Compromised

Indicates that a victim system has installed malware, connected to a malicious Internet Protocol address, or provided a cyber actor unauthorized access to collect data or execute commands.

Exploited

Indicates that a malicious actor has conducted additional activities on a compromised system, such as collecting data, deploying more malware, or establishing persistent access. Some documents—within both the IC and the private sector—use exploited and compromised synonymously. In practice, however, cyber actors may compromise more accounts and systems than they exploit, in part because of the availability of tools to automate the process of compromising vulnerable systems. Distinguishing whether and how an actor has made use of a compromised system—whenever available intelligence allows—aids in understanding the impact and implications of the malicious cyber activity.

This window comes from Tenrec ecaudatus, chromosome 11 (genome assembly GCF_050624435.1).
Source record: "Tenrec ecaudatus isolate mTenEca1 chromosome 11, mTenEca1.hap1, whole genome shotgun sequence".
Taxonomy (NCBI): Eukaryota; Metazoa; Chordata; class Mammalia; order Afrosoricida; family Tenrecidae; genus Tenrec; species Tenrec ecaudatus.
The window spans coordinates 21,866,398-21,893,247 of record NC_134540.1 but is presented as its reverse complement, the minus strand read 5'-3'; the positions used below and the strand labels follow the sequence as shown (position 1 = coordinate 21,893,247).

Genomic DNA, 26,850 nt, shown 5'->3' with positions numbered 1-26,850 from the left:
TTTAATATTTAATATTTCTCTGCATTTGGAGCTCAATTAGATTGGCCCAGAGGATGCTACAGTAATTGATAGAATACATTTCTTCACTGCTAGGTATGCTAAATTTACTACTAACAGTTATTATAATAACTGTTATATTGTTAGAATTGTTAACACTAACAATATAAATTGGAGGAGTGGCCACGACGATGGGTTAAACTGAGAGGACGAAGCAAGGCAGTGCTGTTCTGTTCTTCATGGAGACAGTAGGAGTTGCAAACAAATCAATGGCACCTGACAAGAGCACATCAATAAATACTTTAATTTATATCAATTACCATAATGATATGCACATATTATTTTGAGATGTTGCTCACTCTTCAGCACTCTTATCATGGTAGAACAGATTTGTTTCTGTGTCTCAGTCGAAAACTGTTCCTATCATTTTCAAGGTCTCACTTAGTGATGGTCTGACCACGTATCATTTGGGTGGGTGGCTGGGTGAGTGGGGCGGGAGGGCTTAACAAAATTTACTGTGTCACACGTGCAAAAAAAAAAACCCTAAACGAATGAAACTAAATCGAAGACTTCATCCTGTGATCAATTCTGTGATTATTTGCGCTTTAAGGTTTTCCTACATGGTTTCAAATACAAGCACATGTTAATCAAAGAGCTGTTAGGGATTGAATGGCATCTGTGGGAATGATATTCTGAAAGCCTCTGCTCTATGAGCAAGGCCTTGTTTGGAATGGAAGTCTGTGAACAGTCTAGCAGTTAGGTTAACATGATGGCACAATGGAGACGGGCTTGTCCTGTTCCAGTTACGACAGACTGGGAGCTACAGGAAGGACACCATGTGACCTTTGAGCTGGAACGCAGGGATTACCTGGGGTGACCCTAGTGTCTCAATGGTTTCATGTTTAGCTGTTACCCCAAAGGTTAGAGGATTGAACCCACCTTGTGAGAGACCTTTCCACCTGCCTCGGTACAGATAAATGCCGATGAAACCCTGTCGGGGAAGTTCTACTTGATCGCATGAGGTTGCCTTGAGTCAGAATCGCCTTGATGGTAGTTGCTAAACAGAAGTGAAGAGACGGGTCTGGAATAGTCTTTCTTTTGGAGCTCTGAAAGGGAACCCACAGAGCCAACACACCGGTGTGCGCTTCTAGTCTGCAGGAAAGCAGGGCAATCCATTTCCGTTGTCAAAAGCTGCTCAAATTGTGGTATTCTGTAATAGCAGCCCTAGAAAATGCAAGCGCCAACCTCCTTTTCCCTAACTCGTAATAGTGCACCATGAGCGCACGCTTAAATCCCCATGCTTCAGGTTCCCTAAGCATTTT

Scanned/Scanning

Scanning a system involves attempting to identify the security vulnerabilities the system may have by sending it specific network traffic and observing its responses. The definition is reasonably specific but can cause confusion—and potentially undue alarm—if it is assumed to include follow-on attempts to exploit any vulnerabilities discovered. Scanning is extremely common on the Internet but may have only a modest success rate, and cyber actors therefore scan far more systems than they actually affect.

Targeted/Targeting